POLITICS

CBO Says $15 Minimum Wage Would Hike Pay For 17 Million, Eliminate 1.3 Million Jobs

Republicans will highlight the projected job losses, but backers of a $15 wage floor say the benefits exceed the costs.

The Congressional Budget Office released a highly anticipated analysis Monday projecting the effects of a $15 federal minimum wage, finding it would raise pay for 17 million workers but leave 1.3 million fewer jobs.

The report from the nonpartisan research arm of Congress will give fodder to both conservatives and liberals in the debate over hiking the minimum wage. Democrats are now pushing a bill that, over the course of several years, would raise the federal minimum wage to $15 per hour, while Republicans have successfully blocked any effort to increase it from its current level of $7.25 over the past decade.

Republicans are pouncing on the CBO’s predicted cutbacks by employers, saying the hike would eat into job gains made during the long economic expansion. “That is unacceptable — one job lost is one too many,” said Rep. Virginia Foxx (N.C.), ranking Republican on the House Committee on Education and Labor.

But the CBO’s analysis projected that many workers would come out ahead, thanks to higher hourly pay offsetting cuts to hours. Rep. Bobby Scott (Va.), the Democrat taking the lead on the House’s $15 plan, said the report showed the benefits would be “widespread.”

“Overall, the CBO report comes to the clear conclusion that the benefits of gradually raising the minimum wage to $15 over five years far outweigh any potential costs to American workers,” Scott said on a call with reporters Monday.

The report also looked at the effects of hiking the minimum wage to $10 and $12, both of which had smaller repercussions. But the most politically significant analysis pertains to the $15 plan since it could soon come up for a vote in the Democratic-controlled House.

The CBO report comes to the clear conclusion that the benefits of gradually raising the minimum wage to $15 over five years far outweigh any potential costs. Rep. Bobby Scott (D-Va.)

The CBO had a number of main takeaways on what roughly doubling the minimum wage over five years would mean for the economy:

―An estimated 17 million workers would see direct raises due to a $15 minimum wage, while several million more already earning above $15 might see increases as well.

―The wage increases would lead to higher prices as businesses pass along the additional labor costs to consumers. 

―Total real family income would fall by about $9 billion ― or 0.9% ― by 2025 due to the employment cuts and higher prices. 

CBO said that families above the poverty threshold would bear most of those costs, due to the loss in business income. But families currently below the poverty line would see the greatest benefit due to an additional $8 billion in real family income for that population in 2025. That would equate to an increase of more than 5% for that group.

The CBO cautioned that there’s really no way to know the results of a significant increase in the minimum wage since there’s “considerable uncertainty” about how such increases actually affect employment. The analysis found that there was a two-thirds probability that the job losses fall somewhere between zero and 3.7 million, with 1.3 million being the median. 

Heidi Shierholz, an economist at the left-leaning Economic Policy Institute, said she felt the CBO’s methodology exaggerates the effects of any job losses. But even taking the CBO’s projections at face value, “The benefits to low-wage workers far exceed the costs,” Shierholz said.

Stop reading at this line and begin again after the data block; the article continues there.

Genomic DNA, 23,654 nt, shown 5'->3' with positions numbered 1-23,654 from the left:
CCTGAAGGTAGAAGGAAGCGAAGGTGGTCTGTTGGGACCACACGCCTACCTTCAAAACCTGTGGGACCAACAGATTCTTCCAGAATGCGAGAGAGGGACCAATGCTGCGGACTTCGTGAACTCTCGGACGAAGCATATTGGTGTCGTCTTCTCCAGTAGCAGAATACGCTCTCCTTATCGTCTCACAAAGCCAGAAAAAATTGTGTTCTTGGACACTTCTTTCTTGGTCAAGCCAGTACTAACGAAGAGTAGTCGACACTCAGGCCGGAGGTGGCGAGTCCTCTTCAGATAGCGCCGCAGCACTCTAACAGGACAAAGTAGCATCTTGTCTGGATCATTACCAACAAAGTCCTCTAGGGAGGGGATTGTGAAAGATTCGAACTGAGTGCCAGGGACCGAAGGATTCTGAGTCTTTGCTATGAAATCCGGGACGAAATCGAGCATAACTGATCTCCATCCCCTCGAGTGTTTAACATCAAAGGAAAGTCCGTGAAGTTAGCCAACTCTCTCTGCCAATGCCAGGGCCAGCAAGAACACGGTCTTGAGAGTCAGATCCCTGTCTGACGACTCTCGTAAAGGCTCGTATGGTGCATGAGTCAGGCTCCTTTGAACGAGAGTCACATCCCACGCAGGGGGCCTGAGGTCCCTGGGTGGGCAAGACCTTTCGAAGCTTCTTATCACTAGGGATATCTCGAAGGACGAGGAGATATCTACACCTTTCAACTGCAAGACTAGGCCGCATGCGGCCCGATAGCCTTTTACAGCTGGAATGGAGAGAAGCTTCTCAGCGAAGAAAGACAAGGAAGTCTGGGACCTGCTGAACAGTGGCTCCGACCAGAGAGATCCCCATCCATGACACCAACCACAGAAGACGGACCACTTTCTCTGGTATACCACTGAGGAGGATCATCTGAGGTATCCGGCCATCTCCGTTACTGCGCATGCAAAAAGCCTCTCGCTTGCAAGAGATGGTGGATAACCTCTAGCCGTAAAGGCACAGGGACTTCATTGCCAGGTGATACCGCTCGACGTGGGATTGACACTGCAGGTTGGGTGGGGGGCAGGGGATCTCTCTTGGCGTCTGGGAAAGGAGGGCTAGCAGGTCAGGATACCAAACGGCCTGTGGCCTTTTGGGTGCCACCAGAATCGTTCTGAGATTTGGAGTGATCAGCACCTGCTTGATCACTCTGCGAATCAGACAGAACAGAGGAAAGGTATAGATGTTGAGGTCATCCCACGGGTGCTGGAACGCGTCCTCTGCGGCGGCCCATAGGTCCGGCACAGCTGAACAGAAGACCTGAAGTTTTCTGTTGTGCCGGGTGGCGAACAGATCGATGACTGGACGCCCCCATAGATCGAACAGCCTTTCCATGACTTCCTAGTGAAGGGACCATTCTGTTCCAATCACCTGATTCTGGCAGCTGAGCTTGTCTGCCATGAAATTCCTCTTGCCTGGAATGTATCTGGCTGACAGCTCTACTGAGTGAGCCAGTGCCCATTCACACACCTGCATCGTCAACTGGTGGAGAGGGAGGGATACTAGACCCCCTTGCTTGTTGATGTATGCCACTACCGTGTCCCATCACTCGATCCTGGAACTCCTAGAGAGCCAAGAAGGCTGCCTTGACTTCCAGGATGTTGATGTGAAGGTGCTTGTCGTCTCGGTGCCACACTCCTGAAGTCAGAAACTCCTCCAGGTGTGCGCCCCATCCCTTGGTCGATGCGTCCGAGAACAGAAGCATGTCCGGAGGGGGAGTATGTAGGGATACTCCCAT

As Shierholz noted, the CBO projected that the number of people below the poverty line would fall by more than a million due to the wage increase.

After pursuing more moderate minimum wage increases for years, Democrats have gradually rallied around $15 as their number, b
After pursuing more moderate minimum wage increases for years, Democrats have gradually rallied around $15 as their number, buoyed by the labor-backed Fight for $15 campaign.

The federal minimum wage of $7.25 prevails in the 29 states that do not already mandate a higher one. It has not gone up since 2009, after the last of a series of increases signed into law by former President George W. Bush. Former President Barack Obama tried to raise the minimum wage ― first to $9 and later to $10.10 ― but was stymied by Republicans in Congress at all turns. 

The current 10-year stretch without a raise is the longest the federal minimum wage has ever gone without an increase since it was implemented in 1938.

After pursuing more moderate increases for years, Democrats have gradually rallied around $15 as their number, buoyed by the labor-backed Fight for $15 campaign that won minimum wage hikes in cities and states around the country. Seven blue states are already on a trajectory toward $15: California, New York, Massachusetts, New Jersey, Illinois, Maryland and Connecticut.

Even many red states have increased their minimum wages in lieu of a federal hike, but the Democratic plan for $15 would bring more substantial raises and touch every corner of the country. The CBO did not break down the impact of a $15 federal minimum geographically.

Republicans and even some Democrats have argued that rural areas with lower costs of living could not withstand a significant increase to the wage floor over a few years. A small minority of Democrats have voiced support for an alternate minimum wage plan in which increases would vary from one locality to the next.

Even so, Democratic leaders are rallying around the $15 plan, which would make the minimum wage $15 everywhere by 2025, then tie it to an inflation index so that it rises with the cost of living. The bill could come up for a floor vote in the House as early as this month.

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